Hormone-Mimicking Chemicals May Threaten Male Fertility, Study Warns
Bisphenol A and other common estrogen-mimicking chemicals may be wreaking havoc on sperm and stymying some couples’ hopes of having children, warns new research.
“We’re seeing more and more guys who have low and troubling sperm counts,” said Pat Hunt, a molecular biologist at Washington State University and co-author of a small study published Thursday that investigates how certain industrial chemicals may affect sexual development in newborn male mice.
“There’s a hypothesis now that this might be due to these estrogenic exposures to the male testes — because it’s not just sperm counts that seem to be changing,” she added, noting the similarly rising rates of testicular cancer, undescended testes and other abnormalities in male genitalia throughout the developed world.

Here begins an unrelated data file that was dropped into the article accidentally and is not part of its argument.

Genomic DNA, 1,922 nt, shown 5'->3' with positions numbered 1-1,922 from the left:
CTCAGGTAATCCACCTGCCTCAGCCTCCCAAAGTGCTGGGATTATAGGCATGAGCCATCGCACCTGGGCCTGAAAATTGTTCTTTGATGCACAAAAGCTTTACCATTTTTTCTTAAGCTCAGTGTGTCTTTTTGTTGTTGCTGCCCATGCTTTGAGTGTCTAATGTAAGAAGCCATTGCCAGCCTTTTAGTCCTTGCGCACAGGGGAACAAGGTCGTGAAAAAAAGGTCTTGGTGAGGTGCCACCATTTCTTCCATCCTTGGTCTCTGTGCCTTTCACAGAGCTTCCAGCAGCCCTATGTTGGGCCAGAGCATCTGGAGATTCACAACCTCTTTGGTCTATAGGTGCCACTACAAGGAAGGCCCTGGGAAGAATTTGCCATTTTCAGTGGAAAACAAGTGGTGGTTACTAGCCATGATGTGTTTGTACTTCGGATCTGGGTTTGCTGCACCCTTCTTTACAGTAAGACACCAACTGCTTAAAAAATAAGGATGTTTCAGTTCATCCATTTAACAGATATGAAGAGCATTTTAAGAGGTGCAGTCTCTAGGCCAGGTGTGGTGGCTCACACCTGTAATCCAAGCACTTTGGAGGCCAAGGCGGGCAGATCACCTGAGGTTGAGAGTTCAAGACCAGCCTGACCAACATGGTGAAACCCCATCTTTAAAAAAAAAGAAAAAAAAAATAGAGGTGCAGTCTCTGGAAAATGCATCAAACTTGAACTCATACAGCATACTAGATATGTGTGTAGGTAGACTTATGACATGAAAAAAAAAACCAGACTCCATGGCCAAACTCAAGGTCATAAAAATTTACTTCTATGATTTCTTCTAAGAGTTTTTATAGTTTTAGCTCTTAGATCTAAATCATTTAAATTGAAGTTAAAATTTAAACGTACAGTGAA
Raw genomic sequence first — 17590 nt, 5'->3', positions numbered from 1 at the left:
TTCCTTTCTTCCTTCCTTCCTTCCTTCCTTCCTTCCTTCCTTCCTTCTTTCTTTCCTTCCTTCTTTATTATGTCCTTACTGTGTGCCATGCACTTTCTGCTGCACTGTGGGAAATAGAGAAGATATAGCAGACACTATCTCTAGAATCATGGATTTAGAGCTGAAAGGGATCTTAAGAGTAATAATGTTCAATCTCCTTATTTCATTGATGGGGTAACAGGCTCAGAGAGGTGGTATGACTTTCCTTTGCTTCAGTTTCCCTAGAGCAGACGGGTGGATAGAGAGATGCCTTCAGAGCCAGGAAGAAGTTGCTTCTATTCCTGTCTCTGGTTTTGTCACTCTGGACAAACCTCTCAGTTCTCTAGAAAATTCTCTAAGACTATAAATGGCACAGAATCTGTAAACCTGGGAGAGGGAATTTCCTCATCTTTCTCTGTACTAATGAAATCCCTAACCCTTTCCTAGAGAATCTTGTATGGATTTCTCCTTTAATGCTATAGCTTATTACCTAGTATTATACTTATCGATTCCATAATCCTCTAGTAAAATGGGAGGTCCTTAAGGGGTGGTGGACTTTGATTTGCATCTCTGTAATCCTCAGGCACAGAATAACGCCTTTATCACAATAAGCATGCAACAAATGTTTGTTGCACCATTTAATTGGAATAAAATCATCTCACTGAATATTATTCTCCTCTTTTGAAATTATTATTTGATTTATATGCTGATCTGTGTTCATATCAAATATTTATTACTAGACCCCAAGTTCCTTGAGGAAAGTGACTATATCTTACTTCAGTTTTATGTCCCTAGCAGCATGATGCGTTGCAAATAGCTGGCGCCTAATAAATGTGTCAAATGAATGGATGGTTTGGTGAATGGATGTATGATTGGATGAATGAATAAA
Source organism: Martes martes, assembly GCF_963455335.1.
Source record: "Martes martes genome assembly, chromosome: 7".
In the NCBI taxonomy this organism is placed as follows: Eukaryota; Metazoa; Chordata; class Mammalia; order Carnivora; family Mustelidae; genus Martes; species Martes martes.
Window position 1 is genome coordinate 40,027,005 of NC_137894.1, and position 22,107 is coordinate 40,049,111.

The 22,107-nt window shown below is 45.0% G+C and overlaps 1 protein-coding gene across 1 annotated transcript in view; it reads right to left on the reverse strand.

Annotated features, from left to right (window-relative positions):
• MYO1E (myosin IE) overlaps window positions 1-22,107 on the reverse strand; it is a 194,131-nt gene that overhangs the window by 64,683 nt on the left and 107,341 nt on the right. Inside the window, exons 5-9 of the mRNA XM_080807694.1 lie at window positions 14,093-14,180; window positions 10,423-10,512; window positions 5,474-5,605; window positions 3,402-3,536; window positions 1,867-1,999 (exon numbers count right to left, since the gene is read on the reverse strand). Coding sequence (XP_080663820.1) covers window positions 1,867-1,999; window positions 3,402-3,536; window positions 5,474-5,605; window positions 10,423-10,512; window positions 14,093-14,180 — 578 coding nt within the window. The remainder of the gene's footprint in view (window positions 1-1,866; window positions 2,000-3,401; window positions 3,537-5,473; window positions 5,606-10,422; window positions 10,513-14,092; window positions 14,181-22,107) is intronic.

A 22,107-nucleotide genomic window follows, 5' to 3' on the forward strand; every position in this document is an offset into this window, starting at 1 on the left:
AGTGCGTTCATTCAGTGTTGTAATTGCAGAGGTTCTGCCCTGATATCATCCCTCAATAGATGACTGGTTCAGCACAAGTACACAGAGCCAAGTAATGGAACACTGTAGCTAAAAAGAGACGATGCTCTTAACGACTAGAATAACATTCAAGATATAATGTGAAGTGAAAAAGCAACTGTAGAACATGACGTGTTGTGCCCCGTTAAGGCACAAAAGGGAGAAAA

Hunt’s research isn’t the first to place infertility alongside attention deficit hyperactivity disorder, female reproductive problems, obesity and heart disease on the list of potential consequences of exposure to endocrine disruptors — a class of chemicals that get their name because they alter proper hormone functioning. Federal researchers published a study last year showing that phthalates, a family of compounds used in plastics, piping and cosmetics, can interfere with the hormone testosterone, likely playing a role in <a target="_blank" href="http://www.ncbi.nlm.nih.gov/pubmed/24534276" —> Read More Here